The Topeka City Council voted on their ideal snow treatment for roads beyond emergency routes, and now you can, too.
In a Dec. 18 city council meeting, Public Works Director Jason Peek presented a “Snow Ice Operations Level of Service Survey” to the council and the mayor. The survey contained five photos of tiers of treatment for snow and ice-covered roads, ranging from “clear street” with visible pavement, to “plowed” with snow plowed but still present with ice on roads, to “no action” with snow and ice still blanketing the roads.
Peek asked the council to pick a photo that best depicted “the expectation on secondary routes like residential streets” for snow treatment. Peek also asked them what the expected response time for snow treatment should be. He would then take the council’s responses and run an estimate on costs to make that treatment and response time the standard for the city.
Peek also presented this map, which shows how crews categorize Topeka’s roads and which to treat:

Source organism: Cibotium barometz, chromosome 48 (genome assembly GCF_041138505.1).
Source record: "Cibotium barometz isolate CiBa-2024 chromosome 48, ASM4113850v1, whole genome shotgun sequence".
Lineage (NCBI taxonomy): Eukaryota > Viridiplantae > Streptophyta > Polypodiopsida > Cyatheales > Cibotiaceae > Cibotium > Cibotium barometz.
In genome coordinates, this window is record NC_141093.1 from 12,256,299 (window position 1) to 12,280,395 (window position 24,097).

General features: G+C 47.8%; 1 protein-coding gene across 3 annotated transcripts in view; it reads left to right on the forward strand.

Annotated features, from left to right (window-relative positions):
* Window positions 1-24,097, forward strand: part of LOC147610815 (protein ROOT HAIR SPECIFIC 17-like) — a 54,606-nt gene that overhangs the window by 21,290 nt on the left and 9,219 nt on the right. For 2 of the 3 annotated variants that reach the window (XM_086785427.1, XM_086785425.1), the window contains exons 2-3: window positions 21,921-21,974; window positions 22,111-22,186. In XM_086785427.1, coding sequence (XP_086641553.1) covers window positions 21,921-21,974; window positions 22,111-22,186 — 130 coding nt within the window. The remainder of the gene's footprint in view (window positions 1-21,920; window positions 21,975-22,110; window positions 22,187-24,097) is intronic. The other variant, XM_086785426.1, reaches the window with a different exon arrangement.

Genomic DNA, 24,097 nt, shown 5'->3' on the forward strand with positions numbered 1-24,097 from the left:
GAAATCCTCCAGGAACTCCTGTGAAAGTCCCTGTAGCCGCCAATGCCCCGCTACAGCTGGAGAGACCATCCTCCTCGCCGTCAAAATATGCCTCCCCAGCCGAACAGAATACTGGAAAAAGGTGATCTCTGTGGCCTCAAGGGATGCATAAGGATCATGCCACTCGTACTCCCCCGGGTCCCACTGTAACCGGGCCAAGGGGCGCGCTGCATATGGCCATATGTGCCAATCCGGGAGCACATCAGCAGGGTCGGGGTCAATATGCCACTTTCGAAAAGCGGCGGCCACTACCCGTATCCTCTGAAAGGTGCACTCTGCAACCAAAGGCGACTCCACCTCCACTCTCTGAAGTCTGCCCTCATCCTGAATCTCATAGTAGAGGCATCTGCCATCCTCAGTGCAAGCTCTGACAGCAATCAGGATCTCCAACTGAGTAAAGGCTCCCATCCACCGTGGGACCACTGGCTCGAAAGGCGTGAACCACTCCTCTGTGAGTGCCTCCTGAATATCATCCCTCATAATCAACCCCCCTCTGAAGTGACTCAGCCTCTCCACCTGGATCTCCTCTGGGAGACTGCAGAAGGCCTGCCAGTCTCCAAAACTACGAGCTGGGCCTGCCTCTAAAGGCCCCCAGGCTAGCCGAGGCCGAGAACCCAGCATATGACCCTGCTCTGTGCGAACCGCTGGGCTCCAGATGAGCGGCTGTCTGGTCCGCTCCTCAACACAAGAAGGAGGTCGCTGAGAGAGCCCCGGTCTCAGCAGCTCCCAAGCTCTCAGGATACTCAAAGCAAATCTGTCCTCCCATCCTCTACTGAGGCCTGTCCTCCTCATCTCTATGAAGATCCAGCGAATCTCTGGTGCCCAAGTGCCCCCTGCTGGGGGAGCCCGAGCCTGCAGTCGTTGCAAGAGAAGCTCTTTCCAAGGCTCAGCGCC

The council members’ votes on the treatment photos are not yet public, but several did give comments to Peek during the meeting:
- District 3’s councilwoman, Sylvia Ortiz, asked if there was a way to prioritize roads with hills over flat streets. Peek said they have not prioritized roads, but are looking into “route optimization” for cleanup crews.
- District 4’s councilman, Tony Emerson, said it was important to remember every winter storm is different, and that sun exposure to melt snow should be considered while treating.
- District 1’s Karen Hiller said she recalled their policy for treating residential roads was only if four to six inches of snow had fallen. Hiller also said she had previously heard complaints from residents who had snow plowed from the residential roads back onto their driveways.
You can cast your vote on the same snow treatment photos that the city council saw below:
Watch the Snow and Ice Operations presentation to the city council: